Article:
6. I'm self employed however that is partly due to the fact that up until I did my PGCE two years ago I was working in the music industry. I spent 10 years working as a peri teacher in schools as well as playing. Some work I invoiced the client (parent) of the child and other schools employed me. I never had any problems with HMRC as being self employed adds to my workload not theirs. When I did my NQT year last year I contacted both HMRC and the LEA I was working for and neither had a problem with me staying as self employed.
    My NQT year was only on a one year contract and I decided that I wanted to continue class teaching (primary) and also continue performing, instrumental teaching and music workshops as I really missed doing this kind of work.
    So far this term I have been stupidly busy, I am working for three LEA's and paid to be CRB checked at two of them as this meant that I could work at any school in that authority and I didn't see that it was fair to ask one school to pay for the CRB check when I was going to benefit from it. I now work in four regular schools as a class teacher, doing a mixture of PPA cover and sickness cover and I LOVE it!!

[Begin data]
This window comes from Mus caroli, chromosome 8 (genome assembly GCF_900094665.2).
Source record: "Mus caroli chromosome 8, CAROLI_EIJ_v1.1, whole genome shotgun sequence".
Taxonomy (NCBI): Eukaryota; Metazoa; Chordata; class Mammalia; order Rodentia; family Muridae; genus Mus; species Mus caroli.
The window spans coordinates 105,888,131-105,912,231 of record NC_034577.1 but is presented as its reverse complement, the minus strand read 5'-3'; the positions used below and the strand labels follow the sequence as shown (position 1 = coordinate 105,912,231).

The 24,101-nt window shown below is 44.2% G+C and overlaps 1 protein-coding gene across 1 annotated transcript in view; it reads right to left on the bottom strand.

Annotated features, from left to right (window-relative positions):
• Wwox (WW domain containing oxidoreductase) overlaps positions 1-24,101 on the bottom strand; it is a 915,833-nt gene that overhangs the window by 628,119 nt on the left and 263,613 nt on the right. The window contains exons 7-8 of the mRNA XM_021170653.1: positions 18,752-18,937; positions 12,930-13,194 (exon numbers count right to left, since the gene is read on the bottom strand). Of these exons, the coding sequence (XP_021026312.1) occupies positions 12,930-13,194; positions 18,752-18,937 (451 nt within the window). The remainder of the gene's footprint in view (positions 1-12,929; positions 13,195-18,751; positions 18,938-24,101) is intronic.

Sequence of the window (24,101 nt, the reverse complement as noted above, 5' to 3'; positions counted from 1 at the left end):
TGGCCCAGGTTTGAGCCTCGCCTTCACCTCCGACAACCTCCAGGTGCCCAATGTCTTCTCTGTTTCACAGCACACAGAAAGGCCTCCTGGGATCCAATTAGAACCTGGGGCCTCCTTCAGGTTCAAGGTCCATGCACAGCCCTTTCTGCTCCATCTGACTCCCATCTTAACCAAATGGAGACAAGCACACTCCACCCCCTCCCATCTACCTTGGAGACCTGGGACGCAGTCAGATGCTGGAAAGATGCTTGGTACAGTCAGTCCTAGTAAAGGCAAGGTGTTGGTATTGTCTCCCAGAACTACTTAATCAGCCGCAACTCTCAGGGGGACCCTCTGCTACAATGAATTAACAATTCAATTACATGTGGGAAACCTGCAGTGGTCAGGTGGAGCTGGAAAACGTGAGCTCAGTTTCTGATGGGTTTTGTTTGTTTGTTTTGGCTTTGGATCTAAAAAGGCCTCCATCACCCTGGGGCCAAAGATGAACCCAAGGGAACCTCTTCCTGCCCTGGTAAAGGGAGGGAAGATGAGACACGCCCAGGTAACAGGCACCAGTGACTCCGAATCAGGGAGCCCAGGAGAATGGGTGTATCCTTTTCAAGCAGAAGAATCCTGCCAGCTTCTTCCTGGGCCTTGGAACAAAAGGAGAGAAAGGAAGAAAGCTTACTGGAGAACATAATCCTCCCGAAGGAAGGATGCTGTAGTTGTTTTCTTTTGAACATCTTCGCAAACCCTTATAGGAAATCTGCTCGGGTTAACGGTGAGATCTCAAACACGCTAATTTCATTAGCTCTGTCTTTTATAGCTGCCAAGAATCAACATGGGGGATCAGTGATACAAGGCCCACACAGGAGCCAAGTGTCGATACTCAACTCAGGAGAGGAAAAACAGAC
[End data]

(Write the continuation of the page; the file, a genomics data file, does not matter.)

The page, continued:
When I was at music college I was asked if I considered myself an instrumentalist or a musician and I automatically replied musician. I feel the same way about my PGCE, it is a piece of paper that has helped open other doors. Today I was a tutor for a year 5 child who is really struggling in maths and an instrumental teacher. Tomorrow I'm playing for some recording sessions and the rest of the week I am teaching children in years 2, 3, 4 and 6.
    If you do decide to register as self employed I suggest you get your first lot of books seen to by and accountant, just for peace of mind. Ring round a few account firms or ask a friend if they happen to be one, just to check that you are not claiming for anything you can't.
    I have only ever had one year of my working life when I have been on a full time employed contract and it easy to see why everyone would tell you to stick with a contract, but if it is not for you then supply is an option but also try to think what else you can offer. You say you specialise in music and ICT so why not see if you can put together some projects that can go into schools.
    Being self employed or doing supply only works if you are prepared to put some effort in and yes that does sometimes feel like selling your soul.
    Whatever you decide, goodluck!